The sustained attacks by the Israeli armed forces on Palestinian civilians in Gaza, based on the excuse that some Hamas men had kidnapped and killed three Israeli teenagers, have shocked those in the world community who believe in the idea of ethical responsibility, democracy, justice and negotiated settlement. The attacks by Israel are disproportionate to the crime committed earlier by Hamas, and are intended to terrorise civilians, dissenters within Israel; targeted to forcefully displace Palestinians to flee out of Gaza in tune with the Israeli policy of capturing land for “pure” Jewish settlers and continue reconstructing a Zionist fundamentalist state.
Those who mouth words such as humanitarian intervention, liberal peace, hegemonic stability, and still continue to flaunt international laws of peace and the Geneva Conventions in Israel today stand de-legitimised in front of the scales of justice. In this context where does India stand?
The Indian government has taken different stands leading to policy confusion. The collective statement signed by prime minister Narendra Modi in the BRICS summit with other emerging countries this week is unambiguous and principled. It clearly supports the creation of an independent Palestine that should co-exist with an Israeli state. It emphasises that the Palestinian state should be based on the borders delineated on June 4, 1967, and that it “should be contiguous and economically viable with East Jerusalem as its capital”. The statement reiterates resolutions in the United Nations bodies. The statement indicates India and the BRICS are convinced, as are most in the third world, that the Palestinians cannot get justice, peace, equity or citizenship rights within the state of Israel. Any state that cannot ensure this to its own citizens is surely rogue in its character, procedural in its democracy and warped in its justice.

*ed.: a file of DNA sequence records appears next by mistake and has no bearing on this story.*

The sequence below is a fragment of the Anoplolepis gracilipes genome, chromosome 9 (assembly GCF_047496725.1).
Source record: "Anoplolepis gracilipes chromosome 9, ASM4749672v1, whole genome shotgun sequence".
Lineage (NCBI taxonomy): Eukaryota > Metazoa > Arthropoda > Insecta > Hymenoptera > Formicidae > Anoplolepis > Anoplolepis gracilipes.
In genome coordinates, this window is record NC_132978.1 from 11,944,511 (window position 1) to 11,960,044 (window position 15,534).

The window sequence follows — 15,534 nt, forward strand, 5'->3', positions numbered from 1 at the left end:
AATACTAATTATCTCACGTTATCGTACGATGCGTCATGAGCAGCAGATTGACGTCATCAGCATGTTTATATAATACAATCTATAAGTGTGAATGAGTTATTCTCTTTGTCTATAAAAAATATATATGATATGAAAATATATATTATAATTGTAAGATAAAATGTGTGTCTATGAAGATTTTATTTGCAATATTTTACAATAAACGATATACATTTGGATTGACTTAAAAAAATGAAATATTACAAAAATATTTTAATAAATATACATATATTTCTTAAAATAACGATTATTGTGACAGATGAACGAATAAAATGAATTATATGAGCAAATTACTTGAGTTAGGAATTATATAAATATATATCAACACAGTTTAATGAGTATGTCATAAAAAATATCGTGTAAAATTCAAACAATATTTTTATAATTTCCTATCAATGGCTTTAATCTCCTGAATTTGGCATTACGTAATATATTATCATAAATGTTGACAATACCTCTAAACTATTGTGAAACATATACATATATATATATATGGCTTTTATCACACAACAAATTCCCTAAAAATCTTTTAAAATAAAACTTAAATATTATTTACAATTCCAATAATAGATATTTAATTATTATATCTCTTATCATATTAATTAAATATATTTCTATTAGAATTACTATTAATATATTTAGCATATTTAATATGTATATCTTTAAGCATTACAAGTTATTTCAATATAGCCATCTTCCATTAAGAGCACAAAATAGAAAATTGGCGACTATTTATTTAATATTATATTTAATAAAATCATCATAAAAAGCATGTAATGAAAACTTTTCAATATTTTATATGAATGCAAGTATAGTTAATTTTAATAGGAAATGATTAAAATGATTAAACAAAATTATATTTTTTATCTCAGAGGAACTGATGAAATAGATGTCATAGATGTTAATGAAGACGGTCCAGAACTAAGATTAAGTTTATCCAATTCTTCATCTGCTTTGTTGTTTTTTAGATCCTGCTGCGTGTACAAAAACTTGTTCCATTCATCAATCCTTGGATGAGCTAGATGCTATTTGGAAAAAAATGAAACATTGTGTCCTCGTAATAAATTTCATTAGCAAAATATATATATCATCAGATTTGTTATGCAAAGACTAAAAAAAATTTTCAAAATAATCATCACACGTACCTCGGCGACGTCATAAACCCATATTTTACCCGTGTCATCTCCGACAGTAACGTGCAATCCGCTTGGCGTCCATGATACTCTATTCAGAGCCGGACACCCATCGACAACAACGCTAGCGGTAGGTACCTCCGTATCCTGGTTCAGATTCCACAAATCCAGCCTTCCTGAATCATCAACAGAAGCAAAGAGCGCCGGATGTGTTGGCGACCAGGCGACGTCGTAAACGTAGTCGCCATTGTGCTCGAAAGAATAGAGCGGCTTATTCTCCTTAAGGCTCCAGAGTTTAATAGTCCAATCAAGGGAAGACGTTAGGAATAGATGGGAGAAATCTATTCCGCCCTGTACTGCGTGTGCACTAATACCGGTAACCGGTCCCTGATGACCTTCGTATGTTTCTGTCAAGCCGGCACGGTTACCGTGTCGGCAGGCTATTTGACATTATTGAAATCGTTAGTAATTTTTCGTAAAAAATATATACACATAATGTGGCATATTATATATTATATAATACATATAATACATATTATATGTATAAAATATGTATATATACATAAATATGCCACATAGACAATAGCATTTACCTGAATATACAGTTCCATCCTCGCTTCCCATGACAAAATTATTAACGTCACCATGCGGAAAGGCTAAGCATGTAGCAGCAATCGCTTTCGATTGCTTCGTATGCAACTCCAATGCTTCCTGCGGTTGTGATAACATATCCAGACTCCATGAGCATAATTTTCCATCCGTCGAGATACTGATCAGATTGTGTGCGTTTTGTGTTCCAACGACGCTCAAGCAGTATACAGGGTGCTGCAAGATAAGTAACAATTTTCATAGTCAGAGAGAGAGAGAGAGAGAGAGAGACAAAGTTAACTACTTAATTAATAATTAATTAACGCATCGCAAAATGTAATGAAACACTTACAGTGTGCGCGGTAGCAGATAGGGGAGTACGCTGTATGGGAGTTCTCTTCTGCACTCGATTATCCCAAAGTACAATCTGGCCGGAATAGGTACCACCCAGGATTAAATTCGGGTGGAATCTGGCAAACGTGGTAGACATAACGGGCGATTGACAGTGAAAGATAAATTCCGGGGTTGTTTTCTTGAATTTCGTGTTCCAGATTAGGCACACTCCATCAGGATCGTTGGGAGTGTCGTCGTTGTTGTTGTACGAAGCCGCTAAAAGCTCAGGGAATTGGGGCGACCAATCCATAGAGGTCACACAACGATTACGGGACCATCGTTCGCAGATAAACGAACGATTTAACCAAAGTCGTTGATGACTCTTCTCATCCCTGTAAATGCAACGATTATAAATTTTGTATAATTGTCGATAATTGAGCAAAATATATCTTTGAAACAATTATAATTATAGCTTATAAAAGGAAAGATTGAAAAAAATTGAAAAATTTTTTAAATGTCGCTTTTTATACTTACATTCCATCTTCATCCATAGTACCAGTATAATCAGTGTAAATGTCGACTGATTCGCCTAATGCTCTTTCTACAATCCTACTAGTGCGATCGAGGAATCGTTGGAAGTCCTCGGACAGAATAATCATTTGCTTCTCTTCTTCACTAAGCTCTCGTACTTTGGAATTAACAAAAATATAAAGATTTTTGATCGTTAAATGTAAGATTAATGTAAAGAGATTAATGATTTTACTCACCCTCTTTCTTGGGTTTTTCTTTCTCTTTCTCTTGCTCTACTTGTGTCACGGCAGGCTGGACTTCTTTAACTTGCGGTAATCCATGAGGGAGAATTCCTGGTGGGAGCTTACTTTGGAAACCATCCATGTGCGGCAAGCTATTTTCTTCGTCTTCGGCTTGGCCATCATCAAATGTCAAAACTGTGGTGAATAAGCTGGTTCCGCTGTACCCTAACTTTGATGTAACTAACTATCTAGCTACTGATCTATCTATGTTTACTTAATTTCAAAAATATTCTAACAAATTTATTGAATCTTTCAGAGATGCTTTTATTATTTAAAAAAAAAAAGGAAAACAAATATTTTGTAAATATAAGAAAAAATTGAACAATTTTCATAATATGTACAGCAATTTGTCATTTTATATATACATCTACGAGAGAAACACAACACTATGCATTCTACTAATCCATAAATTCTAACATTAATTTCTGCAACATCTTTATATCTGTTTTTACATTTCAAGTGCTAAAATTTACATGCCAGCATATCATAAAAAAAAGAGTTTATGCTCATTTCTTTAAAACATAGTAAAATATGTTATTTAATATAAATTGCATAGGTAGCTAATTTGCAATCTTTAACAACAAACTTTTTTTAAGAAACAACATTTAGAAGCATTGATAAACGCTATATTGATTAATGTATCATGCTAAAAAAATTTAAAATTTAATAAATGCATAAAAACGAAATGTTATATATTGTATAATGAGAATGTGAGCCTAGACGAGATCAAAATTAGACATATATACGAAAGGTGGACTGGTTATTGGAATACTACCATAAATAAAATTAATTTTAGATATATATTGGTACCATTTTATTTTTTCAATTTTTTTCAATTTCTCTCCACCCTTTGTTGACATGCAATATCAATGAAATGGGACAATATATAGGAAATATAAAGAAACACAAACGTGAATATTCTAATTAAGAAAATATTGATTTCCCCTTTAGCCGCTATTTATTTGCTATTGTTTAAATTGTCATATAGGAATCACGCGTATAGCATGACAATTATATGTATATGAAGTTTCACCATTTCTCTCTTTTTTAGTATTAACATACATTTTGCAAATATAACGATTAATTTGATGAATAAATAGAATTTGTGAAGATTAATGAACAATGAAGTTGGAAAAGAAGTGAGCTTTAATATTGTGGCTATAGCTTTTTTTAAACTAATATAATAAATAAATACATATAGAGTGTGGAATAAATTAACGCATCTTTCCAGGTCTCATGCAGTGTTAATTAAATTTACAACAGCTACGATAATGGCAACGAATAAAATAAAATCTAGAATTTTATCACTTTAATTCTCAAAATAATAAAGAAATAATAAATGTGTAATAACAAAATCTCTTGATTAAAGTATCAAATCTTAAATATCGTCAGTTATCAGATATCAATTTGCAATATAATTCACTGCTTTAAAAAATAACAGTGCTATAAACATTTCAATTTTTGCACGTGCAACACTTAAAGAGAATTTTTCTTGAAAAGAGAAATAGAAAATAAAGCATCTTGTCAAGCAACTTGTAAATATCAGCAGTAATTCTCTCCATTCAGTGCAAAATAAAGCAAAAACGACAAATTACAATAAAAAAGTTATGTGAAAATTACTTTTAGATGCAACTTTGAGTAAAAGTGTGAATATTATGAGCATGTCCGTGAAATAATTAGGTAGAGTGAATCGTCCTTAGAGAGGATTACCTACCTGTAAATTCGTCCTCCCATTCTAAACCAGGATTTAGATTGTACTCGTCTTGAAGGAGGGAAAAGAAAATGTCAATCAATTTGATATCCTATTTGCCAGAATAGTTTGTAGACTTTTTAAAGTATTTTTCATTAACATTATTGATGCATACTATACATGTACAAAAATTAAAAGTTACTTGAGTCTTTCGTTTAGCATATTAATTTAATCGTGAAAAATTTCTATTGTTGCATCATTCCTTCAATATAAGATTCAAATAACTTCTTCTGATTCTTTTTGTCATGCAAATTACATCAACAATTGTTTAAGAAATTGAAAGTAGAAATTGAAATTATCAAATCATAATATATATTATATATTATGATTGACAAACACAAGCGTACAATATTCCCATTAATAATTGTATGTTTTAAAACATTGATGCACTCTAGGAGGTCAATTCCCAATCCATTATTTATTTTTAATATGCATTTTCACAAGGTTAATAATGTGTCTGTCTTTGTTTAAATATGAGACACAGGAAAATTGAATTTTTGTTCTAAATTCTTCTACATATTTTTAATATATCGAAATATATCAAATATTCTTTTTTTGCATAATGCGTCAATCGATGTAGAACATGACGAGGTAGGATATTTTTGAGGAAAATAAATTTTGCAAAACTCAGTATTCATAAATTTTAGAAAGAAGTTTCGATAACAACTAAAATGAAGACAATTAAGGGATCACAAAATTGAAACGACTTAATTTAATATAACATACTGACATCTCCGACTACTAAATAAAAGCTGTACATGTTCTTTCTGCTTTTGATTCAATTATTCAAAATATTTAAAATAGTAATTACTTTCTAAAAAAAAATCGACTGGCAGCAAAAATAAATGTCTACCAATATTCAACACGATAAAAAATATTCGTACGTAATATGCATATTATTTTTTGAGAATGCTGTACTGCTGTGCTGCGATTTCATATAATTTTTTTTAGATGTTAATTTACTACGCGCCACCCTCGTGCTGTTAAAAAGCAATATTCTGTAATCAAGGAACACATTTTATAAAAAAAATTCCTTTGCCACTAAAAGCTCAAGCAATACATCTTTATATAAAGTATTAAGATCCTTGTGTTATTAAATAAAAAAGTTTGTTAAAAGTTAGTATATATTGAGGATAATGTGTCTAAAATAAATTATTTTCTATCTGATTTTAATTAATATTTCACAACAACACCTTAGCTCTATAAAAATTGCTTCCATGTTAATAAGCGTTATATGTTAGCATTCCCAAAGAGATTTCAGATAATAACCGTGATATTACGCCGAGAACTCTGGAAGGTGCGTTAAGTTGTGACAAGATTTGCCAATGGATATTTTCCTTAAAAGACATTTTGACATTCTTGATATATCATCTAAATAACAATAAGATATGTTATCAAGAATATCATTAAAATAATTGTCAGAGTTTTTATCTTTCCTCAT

Despite the PM’s statement, foreign minister Sushma Swaraj did not allow a discussion and resolution on this urgent issue in the Lok Sabha. The reasons, she said, was that India was friendly and needed both Israel and Palestine. That currently, Israel was helping India to evacuate stranded Indians in the Iraq crisis, and the most often cited reason that India is getting sensitive defence equipment and technology from Israel, and could not “alienate” it.
All three reasons are flawed for the following reasons. If Israel is India’s friend, is it not the duty of a friend to tell its ally that it is wrong? What kind of superficial friendship is this that it is based on accepting the injustice and its own commitment, for the sake of friendship? When India was colonised, the USA was a “friend” of the UK. But they did advise them to de colonise. Does friendship with one country mean that you can betray another friend? On the contrary, friendship should mean India advising and pressuring Israel to immediately stop the ethnic cleansing, murder and displacement of its own citizens.